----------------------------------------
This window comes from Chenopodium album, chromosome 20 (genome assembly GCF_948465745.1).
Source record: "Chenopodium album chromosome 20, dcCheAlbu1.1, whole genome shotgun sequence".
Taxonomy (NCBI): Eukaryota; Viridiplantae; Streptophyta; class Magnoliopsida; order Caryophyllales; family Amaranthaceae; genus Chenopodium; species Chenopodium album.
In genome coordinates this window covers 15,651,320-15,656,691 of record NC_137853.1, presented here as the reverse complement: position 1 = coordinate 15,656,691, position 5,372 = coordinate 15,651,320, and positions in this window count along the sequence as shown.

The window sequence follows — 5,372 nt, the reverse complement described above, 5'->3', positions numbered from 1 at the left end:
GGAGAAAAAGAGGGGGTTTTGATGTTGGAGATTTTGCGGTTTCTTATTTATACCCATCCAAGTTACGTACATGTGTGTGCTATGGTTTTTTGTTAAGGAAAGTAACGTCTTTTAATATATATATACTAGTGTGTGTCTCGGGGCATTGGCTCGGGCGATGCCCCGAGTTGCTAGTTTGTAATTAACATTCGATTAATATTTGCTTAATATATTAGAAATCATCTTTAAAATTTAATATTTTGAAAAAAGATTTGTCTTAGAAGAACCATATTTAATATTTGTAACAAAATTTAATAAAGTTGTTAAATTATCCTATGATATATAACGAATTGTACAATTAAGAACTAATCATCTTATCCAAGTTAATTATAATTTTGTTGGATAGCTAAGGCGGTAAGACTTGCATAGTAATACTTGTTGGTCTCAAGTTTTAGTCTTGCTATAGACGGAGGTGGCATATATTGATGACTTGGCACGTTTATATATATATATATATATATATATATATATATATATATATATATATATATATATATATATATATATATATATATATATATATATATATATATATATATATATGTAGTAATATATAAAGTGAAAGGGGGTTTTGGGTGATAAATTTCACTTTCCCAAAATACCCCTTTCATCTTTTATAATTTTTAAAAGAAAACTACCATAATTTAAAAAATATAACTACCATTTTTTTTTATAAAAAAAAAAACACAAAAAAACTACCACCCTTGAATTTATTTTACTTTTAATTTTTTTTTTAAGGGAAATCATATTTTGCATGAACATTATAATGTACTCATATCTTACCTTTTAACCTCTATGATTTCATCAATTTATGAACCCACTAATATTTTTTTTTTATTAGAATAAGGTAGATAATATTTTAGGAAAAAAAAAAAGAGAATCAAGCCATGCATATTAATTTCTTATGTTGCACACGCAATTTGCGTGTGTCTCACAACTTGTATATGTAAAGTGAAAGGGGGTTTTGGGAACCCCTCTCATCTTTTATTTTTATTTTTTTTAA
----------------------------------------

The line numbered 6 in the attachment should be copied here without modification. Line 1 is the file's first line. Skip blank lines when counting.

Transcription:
GGAGAAAAAGAGGGGGTTTTGATGTTGGAGATTTTGCGGTTTCTTATTTATACCCATCCAAGTTACGTACATGTGTGTGCTATGGTTTTTTGTTAAGGAAAGTAACGTCTTTTAATATATATATACTAGTGTGTGTCTCGGGGCATTGGCTCGGGCGATGCCCCGAGTTGCTAGTTTGTAATTAACATTCGATTAATATTTGCTTAATATATTAGAAATCATCTTTAAAATTTAATATTTTGAAAAAAGATTTGTCTTAGAAGAACCATATTTAATATTTGTAACAAAATTTAATAAAGTTGTTAAATTATCCTATGATATATAACGAATTGTACAATTAAGAACTAATCATCTTATCCAAGTTAATTATAATTTTGTTGGATAGCTAAGGCGGTAAGACTTGCATAGTAATACTTGTTGGTCTCAAGTTTTAGTCTTGCTATAGACGGAGGTGGCATATATTGATGACTTGGCACGTTTATATATATATATATATATATATATATATATATATATATATATATATATATATATATATATATATATATATATATATATATATATATATATATATATATATATGTAGTAATATATAAAGTGAAAGGGGGTTTTGGGTGATAAATTTCACTTTCCCAAAATACCCCTTTCATCTTTTATAATTTTTAAAAGAAAACTACCATAATTTAAAAAATATAACTACCATTTTTTTTTATAAAAAAAAAAACACAAAAAAACTACCACCCTTGAATTTATTTTACTTTTAATTTTTTTTTTAAGGGAAATCATATTTTGCATGAACATTATAATGTACTCATATCTTACCTTTTAACCTCTATGATTTCATCAATTTATGAACCCACTAATATTTTTTTTTTATTAGAATAAGGTAGATAATATTTTAGGAAAAAAAAAAAGAGAATCAAGCCATGCATATTAATTTCTTATGTTGCACACGCAATTTGCGTGTGTCTCACAACTTGTATATGTAAAGTGAAAGGGGGTTTTGGGAACCCCTCTCATCTTTTATTTTTATTTTTTTTAA